Step 3: Check
Depending on the success of the pilot, the number of areas for improvement you have identified, and the scope of the whole initiative, you may decide to repeat the “Do” and “Check” phases, incorporating your additional improvements.
Once you are finally satisfied that the costs would outweigh the benefits of repeating the Do-Check sub-cycle any more, you can move on to the final phase.
Step 4: Act
When to use the Deming Cycle
Clearly, use of a Deming Cycle approach is slower and more measured than a straightforward "gung ho" implementation. In true emergency situations, this means that it may not be appropriate (however, it's easy for people to think that situations are more of an emergency than, in reality, they really are...)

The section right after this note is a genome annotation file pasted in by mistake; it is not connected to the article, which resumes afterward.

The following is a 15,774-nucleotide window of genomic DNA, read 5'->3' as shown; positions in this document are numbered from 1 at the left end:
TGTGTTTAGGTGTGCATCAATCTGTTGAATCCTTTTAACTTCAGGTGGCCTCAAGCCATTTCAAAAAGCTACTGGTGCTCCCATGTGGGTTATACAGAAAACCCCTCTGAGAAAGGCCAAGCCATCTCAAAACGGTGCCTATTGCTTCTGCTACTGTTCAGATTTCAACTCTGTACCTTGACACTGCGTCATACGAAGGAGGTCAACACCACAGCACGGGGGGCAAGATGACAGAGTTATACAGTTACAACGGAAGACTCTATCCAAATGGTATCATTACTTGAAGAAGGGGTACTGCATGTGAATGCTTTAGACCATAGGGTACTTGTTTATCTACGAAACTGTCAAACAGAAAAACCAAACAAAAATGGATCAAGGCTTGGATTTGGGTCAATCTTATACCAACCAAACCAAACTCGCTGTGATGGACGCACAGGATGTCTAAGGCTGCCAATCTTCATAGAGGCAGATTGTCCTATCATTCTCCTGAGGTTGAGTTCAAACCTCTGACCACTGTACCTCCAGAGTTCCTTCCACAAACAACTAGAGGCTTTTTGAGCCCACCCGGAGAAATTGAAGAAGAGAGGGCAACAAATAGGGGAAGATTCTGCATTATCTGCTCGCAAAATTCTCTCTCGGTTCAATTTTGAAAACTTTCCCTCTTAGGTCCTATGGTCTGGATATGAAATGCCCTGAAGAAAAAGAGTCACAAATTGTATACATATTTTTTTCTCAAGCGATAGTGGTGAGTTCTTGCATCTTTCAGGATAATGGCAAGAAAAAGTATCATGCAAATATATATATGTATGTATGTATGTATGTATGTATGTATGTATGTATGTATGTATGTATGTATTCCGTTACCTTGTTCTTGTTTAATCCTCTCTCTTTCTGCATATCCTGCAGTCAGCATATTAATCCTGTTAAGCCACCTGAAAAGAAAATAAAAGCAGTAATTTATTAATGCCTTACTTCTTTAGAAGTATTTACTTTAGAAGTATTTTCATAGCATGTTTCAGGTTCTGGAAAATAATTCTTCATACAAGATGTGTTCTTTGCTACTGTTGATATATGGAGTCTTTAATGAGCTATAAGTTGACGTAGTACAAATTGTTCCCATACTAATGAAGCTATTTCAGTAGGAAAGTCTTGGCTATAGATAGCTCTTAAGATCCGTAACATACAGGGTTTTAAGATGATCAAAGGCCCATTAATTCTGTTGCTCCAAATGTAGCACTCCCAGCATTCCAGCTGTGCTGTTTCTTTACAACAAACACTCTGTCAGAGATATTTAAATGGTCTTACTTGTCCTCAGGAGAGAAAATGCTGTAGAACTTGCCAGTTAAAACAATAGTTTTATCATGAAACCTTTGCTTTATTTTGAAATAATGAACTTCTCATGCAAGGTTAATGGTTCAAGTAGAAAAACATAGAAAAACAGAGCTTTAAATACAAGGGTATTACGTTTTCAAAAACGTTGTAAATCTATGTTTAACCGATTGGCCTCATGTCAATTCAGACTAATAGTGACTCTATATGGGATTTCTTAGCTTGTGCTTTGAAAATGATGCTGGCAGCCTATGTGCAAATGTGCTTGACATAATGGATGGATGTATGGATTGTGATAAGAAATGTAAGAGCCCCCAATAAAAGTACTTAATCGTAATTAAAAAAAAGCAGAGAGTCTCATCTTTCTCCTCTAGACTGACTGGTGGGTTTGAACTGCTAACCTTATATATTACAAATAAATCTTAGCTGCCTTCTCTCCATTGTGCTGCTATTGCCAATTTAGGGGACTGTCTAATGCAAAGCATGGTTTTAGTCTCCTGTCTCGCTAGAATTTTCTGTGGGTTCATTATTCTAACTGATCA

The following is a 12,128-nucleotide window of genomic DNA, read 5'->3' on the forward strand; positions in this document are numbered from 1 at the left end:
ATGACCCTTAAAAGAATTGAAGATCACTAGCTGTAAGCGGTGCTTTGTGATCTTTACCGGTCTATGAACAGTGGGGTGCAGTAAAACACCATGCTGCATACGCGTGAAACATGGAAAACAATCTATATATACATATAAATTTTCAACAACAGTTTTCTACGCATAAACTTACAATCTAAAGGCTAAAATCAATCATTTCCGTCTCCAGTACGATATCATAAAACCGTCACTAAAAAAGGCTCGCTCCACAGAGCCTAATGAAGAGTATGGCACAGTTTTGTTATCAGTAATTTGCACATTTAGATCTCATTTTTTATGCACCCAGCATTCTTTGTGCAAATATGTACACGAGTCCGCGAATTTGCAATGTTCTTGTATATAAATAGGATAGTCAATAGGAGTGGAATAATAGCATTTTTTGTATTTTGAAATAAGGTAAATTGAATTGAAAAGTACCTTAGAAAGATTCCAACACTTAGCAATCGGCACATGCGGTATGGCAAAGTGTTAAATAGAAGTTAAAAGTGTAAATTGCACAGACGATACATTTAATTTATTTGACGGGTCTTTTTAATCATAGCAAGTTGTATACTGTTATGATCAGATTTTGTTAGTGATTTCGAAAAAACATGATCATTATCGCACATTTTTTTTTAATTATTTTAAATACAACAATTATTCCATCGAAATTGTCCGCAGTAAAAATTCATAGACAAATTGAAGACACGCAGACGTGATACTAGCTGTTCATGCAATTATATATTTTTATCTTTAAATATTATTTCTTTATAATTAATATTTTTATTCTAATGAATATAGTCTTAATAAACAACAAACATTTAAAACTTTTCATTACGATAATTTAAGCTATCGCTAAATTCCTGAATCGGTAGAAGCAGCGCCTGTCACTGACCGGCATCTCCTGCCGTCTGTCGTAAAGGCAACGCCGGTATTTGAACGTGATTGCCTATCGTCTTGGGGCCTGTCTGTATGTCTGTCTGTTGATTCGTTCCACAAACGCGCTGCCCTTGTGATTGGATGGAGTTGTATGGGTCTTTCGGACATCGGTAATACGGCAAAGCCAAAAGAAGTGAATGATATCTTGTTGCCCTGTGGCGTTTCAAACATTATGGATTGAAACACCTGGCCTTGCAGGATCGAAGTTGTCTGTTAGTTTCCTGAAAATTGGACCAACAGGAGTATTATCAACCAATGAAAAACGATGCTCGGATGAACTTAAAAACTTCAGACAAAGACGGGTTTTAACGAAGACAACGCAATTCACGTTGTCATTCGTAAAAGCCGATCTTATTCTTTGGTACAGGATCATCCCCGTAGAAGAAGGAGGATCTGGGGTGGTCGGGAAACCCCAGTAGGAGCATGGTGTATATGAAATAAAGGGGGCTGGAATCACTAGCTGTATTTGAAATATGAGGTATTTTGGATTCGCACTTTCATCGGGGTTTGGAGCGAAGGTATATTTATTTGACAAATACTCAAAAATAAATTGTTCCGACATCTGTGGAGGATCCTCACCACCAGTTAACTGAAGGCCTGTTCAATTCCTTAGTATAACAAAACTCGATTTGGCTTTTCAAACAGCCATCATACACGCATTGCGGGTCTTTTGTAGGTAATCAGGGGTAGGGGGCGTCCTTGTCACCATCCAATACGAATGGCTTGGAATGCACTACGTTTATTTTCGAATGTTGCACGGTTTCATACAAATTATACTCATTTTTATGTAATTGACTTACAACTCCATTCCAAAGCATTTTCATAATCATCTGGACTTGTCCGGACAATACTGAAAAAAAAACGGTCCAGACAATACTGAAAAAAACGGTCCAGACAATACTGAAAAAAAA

The Plan-Do-Check-Act (PDCA) Cycle provides a simple but effective approach for problem solving and managing change, ensuring that ideas are appropriately tested before committing to full implementation. It can be used in all sorts of environments from new product development through to marketing, or even politics.
It begins with a Planning phase in which the problem is clearly identified and understood. Potential solutions are then generated and tested on a small scale in the “Do” phase, and the outcome of this testing is evaluated during the Check phase. “Do” and “Check” phases can be iterated as many times as is necessary before the full, polished solution is implemented in the “Act” phase.
The next tour article explains the Action Priority Matrix - a great technique for making the most of the opportunities open to you. To read this, click 'Next article' below.